Skihad BCE: Speed, Arrows, Groceries and Avalanches
This is the second episode of Skihad BCE. The first is here. To remind, the CE / BCE system we use today can be adapted to Coronavirus Era and Before the Coronavirus Era without even changing the initials. In my case, CE began on March 15, 2020, about a month after the events in today’s story.
After 54 days of lockdown, it seems hard to imagine that these things ever really happened.
Wendover, Utah sits right on the Nevada border and has nothing to recommend it other than being a day’s drive from Tahoe City, California. Those who award lodging and eating stars were parsimonious when they got to Wendover and they deserve proper recognition for this excellent judgment.
There is a big white line painted across the main street showing where freewheeling Nevada ends and buttoned up Utah begins. The line hardly seems necessary because of the abrupt end of a parade of shabby casinos bedecked with blinking lights, a high percentage of which still do.
Unless you have in mind setting a land speed record, you won’t likely be going to Wendover. It is just to the west of the Bonneville Salt Flats, where wheeled vehicles have been pushed to their limits by teams of drivers and mechanics, who are presumably housed and fed in Wendover during their quests to be the fastest ever at something or other.
Speed weeks support Wendover’s economy from August through October but finding a room there in February is no challenge whatever. Flight archery is another reliable money maker. That is a sport created by someone I’d like to meet. It tests man’s ability to shoot an arrow for distance but not for accuracy. Huge flat places are apparently conducive to this activity and I chose the picture to give you an idea of hugeness and flatness. Also, because I hope to win “most unlikely picture ever to appear in a ski story.”
Recall that my drive across California and Nevada was measured in podcasts. Splendid as they are, podcasts don’t include weather reports. After a restful night in my zero-star motel, the morning’s goal was a grocery store in Salt Lake City, an easy four podcasts to the east. There I would add to the previously earned points for flexibility by doing the week’s shopping for a daughter, a son-in-law, three grandchildren a nanny and me. Though I noted unusual crowds in the Whole Foods, I did not associate them with an impending blizzard.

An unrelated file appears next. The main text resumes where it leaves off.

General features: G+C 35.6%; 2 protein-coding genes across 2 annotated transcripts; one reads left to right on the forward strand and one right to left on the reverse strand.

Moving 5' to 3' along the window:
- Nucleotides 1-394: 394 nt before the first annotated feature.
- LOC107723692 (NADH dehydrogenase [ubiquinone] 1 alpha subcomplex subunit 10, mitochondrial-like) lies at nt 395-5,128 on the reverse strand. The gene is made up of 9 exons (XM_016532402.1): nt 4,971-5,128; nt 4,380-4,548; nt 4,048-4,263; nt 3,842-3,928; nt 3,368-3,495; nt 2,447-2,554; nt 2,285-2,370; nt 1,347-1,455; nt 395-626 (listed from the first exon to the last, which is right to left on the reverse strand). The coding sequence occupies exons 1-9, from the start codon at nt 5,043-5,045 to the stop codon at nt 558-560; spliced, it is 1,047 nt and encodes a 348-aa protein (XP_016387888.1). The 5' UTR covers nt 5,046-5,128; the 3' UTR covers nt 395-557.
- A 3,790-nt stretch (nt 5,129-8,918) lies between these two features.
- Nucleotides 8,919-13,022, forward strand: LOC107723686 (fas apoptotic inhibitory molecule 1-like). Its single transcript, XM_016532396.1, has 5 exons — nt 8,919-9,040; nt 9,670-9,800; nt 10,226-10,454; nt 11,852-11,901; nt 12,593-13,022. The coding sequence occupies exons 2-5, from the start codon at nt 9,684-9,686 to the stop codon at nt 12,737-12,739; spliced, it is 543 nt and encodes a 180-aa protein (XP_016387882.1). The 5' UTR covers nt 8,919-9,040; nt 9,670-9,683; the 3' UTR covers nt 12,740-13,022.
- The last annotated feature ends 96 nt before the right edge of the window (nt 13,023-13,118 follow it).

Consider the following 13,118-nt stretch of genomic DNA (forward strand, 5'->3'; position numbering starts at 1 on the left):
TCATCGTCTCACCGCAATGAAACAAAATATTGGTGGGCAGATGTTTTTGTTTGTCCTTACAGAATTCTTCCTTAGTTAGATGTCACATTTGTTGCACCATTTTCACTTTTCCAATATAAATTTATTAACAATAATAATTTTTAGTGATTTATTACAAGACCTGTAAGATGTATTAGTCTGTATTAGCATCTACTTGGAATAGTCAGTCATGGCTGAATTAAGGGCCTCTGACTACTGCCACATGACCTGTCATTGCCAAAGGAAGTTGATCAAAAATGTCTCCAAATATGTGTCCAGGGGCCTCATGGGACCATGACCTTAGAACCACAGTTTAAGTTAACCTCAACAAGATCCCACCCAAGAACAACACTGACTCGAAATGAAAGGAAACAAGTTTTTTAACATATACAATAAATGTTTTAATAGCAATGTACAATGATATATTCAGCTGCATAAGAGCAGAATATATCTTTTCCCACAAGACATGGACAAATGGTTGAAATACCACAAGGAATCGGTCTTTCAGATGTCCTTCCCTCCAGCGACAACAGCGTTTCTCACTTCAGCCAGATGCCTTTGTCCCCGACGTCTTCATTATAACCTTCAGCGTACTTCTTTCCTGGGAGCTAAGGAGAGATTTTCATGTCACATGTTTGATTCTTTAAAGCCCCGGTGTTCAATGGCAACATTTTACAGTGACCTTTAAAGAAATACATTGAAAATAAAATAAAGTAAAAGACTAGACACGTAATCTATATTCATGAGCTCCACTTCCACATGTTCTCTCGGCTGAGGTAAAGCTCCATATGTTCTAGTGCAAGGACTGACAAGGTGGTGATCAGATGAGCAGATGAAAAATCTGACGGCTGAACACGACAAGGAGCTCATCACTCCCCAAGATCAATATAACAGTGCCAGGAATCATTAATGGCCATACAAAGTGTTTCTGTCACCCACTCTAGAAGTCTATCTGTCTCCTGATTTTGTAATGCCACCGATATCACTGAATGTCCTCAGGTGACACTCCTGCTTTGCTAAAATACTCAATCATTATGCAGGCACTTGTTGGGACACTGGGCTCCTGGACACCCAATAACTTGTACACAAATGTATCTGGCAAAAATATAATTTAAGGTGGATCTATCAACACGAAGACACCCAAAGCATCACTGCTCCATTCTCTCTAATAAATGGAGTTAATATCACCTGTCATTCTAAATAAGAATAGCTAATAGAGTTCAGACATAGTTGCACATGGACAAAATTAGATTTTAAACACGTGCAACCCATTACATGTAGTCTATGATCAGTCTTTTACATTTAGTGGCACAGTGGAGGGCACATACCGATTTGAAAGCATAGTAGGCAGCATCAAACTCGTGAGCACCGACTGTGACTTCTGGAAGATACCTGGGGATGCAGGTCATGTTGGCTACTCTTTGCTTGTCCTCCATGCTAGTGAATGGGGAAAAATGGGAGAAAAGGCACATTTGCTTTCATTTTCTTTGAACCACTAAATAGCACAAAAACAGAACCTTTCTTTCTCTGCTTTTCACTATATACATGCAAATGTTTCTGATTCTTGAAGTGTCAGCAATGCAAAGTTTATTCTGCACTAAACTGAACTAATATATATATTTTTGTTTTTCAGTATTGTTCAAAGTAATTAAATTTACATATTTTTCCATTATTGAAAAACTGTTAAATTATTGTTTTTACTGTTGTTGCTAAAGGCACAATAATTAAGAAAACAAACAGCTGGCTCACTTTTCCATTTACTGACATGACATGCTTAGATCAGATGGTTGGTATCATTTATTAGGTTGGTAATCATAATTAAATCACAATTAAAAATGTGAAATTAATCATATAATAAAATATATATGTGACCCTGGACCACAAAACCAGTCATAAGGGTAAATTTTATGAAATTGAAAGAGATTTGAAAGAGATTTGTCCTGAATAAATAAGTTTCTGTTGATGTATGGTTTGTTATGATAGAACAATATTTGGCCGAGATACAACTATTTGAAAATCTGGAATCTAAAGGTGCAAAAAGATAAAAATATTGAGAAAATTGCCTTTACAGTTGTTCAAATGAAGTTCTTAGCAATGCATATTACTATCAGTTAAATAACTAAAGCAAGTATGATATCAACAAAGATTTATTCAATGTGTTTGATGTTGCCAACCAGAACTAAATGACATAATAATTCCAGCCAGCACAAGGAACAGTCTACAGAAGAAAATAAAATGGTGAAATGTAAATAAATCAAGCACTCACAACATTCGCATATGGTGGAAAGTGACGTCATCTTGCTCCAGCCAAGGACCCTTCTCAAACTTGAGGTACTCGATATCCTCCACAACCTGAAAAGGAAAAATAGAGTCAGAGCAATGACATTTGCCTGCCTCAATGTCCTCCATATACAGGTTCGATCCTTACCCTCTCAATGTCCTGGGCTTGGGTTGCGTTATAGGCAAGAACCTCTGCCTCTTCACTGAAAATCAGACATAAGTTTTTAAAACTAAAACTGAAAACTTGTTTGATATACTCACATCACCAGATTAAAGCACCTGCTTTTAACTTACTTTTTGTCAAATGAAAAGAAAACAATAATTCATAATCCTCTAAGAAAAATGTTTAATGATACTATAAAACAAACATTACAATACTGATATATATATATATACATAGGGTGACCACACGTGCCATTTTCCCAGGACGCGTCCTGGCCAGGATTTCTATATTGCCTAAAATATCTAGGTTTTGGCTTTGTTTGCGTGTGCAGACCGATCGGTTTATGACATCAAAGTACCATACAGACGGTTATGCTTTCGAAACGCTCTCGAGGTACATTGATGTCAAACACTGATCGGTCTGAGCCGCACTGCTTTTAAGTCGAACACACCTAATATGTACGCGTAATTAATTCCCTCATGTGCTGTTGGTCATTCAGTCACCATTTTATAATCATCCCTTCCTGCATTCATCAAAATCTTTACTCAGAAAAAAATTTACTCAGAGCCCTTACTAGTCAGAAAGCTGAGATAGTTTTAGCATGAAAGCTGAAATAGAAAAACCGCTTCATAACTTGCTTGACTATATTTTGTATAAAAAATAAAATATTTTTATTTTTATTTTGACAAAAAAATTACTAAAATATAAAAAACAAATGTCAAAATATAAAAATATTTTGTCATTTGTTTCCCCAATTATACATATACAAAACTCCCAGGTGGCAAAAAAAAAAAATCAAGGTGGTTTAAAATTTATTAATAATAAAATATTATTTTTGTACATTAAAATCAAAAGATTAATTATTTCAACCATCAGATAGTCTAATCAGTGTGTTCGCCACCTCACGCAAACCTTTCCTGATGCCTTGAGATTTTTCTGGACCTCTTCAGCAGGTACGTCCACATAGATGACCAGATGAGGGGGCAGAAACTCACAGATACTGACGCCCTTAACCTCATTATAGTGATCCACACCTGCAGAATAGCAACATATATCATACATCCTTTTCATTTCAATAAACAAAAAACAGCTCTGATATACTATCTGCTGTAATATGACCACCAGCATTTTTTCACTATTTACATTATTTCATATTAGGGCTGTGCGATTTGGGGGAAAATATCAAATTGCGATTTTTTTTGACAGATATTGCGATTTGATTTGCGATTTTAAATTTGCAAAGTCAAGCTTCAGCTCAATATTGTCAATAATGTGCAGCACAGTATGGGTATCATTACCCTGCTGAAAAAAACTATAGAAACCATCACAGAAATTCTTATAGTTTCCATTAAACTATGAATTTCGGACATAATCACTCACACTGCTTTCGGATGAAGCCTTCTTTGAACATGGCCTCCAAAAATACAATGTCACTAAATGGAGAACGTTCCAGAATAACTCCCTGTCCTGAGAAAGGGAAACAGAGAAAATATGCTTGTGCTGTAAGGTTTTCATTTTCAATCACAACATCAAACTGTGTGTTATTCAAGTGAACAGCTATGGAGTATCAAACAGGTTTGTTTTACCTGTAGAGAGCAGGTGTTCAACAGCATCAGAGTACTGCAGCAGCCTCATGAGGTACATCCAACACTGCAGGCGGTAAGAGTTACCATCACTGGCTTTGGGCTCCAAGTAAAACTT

The daughter and family arrived in Snowbird within minutes of the mighty all-wheel-drive Ford Escape filled not only with ski gear but also two brimming cart loads of recently purchased food. Huge point totals were achieved.
If you are thinking about feeding seven people for a week and tapping your shopping list into your phone while flying across the country, it is perhaps unsurprising that a few items might be missed. This was relatively easily solved with a return trip to Salt Lake City (one podcast each way), but it could well have been a disaster.
I had made quite a hit at Whole Foods on my earlier visit as it is apparently unusual to see 70-something unaccompanied males pushing a brace of fully loaded shopping carts. There had been multiple requests for help in finding items that would not normally have been in my culinary repertoire, but then I am not three, nor six, nor eight, nor gluten free so my range of food flexibility is too broad for the precision required. Pretty much the entire line of checkout people burst out laughing when I reappeared and said, “I’m back.”
When skiing, snow is generally thought to be a good thing but too much of it, especially in Little Cottonwood Canyon, is a different matter. The famed valley east of Salt Lake City is steep on both sides and, combined with the fluffy snow that falls there, makes it well-suited to avalanches.
I returned from Whole Foods “take two” barely ahead of the road closing that would last for more than a day.
The closing of Snowbird on Presidents’ Day because of four avalanches was described in “Skiing is an Outdoor Sport” posted about a month and a half ago. Careful readers will remember Mr. Type A, a New Yorker who likely worked on Wall Street, berating a hotel clerk because the mountain was closed by the avalanche on the morning of the busiest day of the year and the first of his vacation.
So, how is the coronavirus lockdown working for you, Mr. Type A?
Here’s what you do when the mountain is closed, and you are three.
The fresh snow set up the rest of the week. On Tuesday, February 19, the Dow Jones Industrial Average would hit its all-time high. My listing of corona highlights includes nothing for this period.
Here are some of my Skihad teammates. How could I not have taken a picture of the three-year-old on his first magic carpet day?
A wiser and more experienced amateur epidemiologist would have paid more careful attention to a grandchild, a daughter and a nanny being felled by the flu, but how little we knew back then.